The holiest day on the Christian calendar is not the appropriate time to discuss allegations that the Vatican covered up child sexual abuse by priests, Archbishop Edwin F. O'Brien said Sunday.
O'Brien did not address the abuse scandal during Easter Mass at the Basilica of the Assumption, the oldest cathedral in the United States, and he touched on it only briefly during comments to reporters before the service, the Associated Press reports.
"Christ himself said, 'In the world, you'll have trials. But do not fear; I have overcome the world.' And that's where our focus is," O'Brien said. "Damage has been done. We're trying to repair that damage. We're trying to help those who've been hurt. But we go on; we're still a church. We still bring a positive message to our people and the world."
Pope Benedict XVI also did not acknowledge accusations that he perpetuated a climate of cover-up for pedophile priests, a scandal that threatens to overshadow his papacy and has led to calls for his resignation. At St. Peter's Square in Vatican City, a senior cardinal defended the pontiff from what he called "petty gossip" and hailed his leadership and courage.
In Baltimore, several congregants said their faith in the church's leadership had not been shaken by the allegations. But Rosemarie McManus said she was dismayed by what she called a worldwide crisis.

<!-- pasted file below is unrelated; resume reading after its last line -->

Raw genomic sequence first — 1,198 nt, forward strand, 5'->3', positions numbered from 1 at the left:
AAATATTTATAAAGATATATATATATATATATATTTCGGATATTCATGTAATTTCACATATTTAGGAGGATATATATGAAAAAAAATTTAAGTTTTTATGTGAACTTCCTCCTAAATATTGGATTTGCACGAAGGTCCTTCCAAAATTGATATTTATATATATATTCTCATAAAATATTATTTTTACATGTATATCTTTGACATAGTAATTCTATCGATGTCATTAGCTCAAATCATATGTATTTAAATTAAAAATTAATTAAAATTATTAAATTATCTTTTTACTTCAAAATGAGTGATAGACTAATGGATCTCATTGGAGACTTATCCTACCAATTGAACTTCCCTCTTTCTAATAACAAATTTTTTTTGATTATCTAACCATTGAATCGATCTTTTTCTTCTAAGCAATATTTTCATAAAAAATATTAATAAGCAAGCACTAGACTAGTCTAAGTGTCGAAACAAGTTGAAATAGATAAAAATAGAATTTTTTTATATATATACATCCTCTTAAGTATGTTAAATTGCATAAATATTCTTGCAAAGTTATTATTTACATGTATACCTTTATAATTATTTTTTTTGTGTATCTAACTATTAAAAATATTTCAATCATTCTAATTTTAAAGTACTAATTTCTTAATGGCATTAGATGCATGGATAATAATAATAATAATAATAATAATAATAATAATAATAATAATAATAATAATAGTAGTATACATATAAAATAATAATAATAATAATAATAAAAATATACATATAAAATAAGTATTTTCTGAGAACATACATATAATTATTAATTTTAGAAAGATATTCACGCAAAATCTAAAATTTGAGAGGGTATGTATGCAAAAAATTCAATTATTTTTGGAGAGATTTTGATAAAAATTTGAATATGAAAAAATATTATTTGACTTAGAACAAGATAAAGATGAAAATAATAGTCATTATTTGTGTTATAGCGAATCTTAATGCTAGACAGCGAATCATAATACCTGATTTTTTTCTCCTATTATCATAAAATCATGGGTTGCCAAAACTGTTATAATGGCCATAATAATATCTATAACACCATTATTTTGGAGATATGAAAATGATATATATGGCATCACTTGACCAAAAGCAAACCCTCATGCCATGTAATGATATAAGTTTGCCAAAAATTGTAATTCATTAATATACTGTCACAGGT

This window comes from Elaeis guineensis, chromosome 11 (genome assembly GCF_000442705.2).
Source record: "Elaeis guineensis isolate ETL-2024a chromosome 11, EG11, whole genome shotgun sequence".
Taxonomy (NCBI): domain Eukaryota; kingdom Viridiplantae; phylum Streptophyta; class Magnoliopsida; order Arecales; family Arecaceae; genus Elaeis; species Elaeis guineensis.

"It's disgusting. It's embarrassing. It makes me totally sad," said the 83-year-old music teacher, who said she had to hide her Catholic faith from the Nazis as a girl in her native Germany.McManus, who said her late husband was a reform-minded Catholic publisher, added that she took issue only with "the institution of the church. It has nothing to do with the Scriptures, which we love."
Her daughter, Maureen McManus, said the church would benefit from being more transparent about its failures.
"I can understand why the Catholic Church has all its problems, because it's so insulated from the way the world operates," said McManus, 49, who no longer regularly attends Catholic services. "The church is mired in its own corruption."
But Anna Callahan, 70, of Philadelphia, defended the pope's silence about the scandal.
"Sometimes I think silence is golden," Callahan said. "I think he's a beautiful man."
Callahan said when she heard new allegations of child sexual abuse by priests in Europe and new details about allegations in the United States, "I was upset. I'm not going to lie. But the more I thought about it, I remembered that to forgive is divine."
Rodrigo Bisbal, 39, of Baltimore, said he was certain the church would weather the crisis.
"As long as the leadership stays positive to us in the future, as long as we give people something to believe, it will persevere," Bisbal said.